Sunday 31 October, 3.45pm until 5.15pm, Henry Moore Gallery
When the great Victorian engineer Isambard Kingdom Brunel suggested the Great Western Railway be extended to New York, he wasn’t put off by the fact that the Atlantic was in the way: he resolved to build the Great Western steamship. That was in 1836. Today by contrast, Peter Head, director of the world’s leading engineering company Arup suggests we should ‘live within the environmental limits of the planet’. Two very different attitudes, which reflect different historical realities. To put it another way, environmentalist George Monbiot has suggested that ‘the battle lines are drawn between the expanders and restrainers; those who believe that there should be no impediments and those who believe that we must live within limits’. So with limits and restraint the fashionable buzzwords, what role for engineers?
Many observers criticise calls to put engineering and manufacturing back at the heart of the British economy as nothing more than nostalgia for a past long eclipsed by the rise of the service and technology sectors, let alone by the low-wage industrial economies of China and India. In India almost every student seems to want to be an engineer: in the UK it’s almost anything but. In China, every member of the Politburo is an engineer (although lacking the profession’s creative expression). Economist Philippe Legrain suggests the desire to return to manufacturing ‘“real” things that you can drop on your foot’ is a misplaced backlash against the tarnished and ethereal finance-driven economy. With the UK’s heavy industry a distant memory, Brunel’s ability to call on an army of navvies exemplifies a bygone era of labour-intensive hard-graft. Today engineering and manufacturing are more light-footed.
Whereas Joseph Bazelgette singlemindedly built London’s drainage network to eliminate London’s Big Stink in the 19th century, today the Building Regulations suggest we reduce pressure on the system by flushing the toilet less often. Optimising extant infrastructure is engineering’s new Big Idea. We are told there’s no need to build a desalination plant to provide 140 million litres of water each day, because the UK can save 3.5 billion litres of water a day by eliminating leakage. Why build a new runway or high-speed rail-link, if ‘radical localism’ is the way forward? Why build more when you can make do with less? After all, Gordon Murray, McLaren Formula 1’s ex-engineer, has just developed the T.25 city car which needs much reduced energy to power it. In order to reduce its carbon footprint, Buro Happold have engineered the 2012 Olympic Stadium using one-tenth the steel required in Beijing’s 2008 Bird’s Nest (and looking one-hundred times less impressive). Is this just the normal efficiency drive inherent within engineering practice, or are we increasing the efficiency of existing products and industries - for example metering devices to monitor energy use – at the expense of inventing new ones?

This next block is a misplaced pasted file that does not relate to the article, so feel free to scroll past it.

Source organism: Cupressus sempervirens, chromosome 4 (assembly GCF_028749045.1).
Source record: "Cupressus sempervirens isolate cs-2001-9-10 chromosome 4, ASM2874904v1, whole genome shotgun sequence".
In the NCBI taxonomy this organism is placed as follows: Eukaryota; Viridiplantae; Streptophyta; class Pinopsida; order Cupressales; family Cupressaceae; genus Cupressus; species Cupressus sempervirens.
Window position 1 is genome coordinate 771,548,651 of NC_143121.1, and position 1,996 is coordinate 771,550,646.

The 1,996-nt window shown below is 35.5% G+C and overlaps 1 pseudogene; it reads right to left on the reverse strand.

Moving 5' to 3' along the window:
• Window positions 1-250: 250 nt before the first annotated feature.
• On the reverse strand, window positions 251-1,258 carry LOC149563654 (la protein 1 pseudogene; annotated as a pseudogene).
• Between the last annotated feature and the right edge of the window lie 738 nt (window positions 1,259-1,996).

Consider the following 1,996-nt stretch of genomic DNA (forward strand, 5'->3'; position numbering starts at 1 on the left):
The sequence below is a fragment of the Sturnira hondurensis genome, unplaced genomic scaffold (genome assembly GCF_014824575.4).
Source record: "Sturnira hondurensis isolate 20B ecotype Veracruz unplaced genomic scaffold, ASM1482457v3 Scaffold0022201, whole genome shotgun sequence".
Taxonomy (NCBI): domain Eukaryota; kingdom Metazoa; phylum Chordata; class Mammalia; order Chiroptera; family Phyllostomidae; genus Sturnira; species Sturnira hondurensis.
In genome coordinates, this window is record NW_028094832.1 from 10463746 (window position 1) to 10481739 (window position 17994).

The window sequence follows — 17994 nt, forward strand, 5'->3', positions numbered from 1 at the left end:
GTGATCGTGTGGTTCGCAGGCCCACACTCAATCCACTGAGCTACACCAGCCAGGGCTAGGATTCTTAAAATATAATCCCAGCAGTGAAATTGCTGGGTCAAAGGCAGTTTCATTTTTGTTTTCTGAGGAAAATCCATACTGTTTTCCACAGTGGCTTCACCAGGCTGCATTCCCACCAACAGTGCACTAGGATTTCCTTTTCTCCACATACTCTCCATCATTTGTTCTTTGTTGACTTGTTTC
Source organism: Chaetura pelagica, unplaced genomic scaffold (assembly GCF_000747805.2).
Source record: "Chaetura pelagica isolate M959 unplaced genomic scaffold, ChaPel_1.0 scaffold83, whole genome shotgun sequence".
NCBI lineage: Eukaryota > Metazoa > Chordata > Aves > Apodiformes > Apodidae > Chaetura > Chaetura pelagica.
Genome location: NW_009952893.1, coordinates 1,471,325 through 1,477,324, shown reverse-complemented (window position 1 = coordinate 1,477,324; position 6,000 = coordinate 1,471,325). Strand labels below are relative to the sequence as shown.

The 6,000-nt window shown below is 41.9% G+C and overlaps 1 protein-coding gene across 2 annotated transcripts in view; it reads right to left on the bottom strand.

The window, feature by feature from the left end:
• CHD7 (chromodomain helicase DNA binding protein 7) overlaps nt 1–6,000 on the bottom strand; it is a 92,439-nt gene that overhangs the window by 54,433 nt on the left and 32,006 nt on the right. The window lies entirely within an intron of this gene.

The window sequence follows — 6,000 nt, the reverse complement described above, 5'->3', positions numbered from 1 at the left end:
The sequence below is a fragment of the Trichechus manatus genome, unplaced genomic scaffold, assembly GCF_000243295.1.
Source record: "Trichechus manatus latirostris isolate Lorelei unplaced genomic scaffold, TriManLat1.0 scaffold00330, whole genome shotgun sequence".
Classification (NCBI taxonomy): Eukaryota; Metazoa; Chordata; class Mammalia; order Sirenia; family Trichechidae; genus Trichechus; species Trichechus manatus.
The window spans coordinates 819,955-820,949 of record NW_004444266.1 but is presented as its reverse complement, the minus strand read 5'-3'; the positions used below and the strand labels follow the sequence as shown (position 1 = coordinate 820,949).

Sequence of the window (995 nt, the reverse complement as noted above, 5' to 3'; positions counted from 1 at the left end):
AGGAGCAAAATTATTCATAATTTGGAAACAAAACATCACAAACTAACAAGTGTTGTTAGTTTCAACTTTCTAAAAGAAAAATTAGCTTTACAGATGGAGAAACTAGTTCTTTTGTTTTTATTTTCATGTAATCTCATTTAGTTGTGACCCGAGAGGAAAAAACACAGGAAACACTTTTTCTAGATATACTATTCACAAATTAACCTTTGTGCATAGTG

Listen to session audio:
group engineering director, Jaguar Land Rover
editor, New Civil Engineer magazine
|Dr Natasha McCarthy|
head of policy, British Academy; member, steering committee, Forum for Philosophy, Engineering and Technology
|Dr Paul Reeves|
engineering software designer, SolidWorks R&D (part of Dassault Systèmes); convener, manufacturing work group for Big Potatoes: the London manifesto for innovation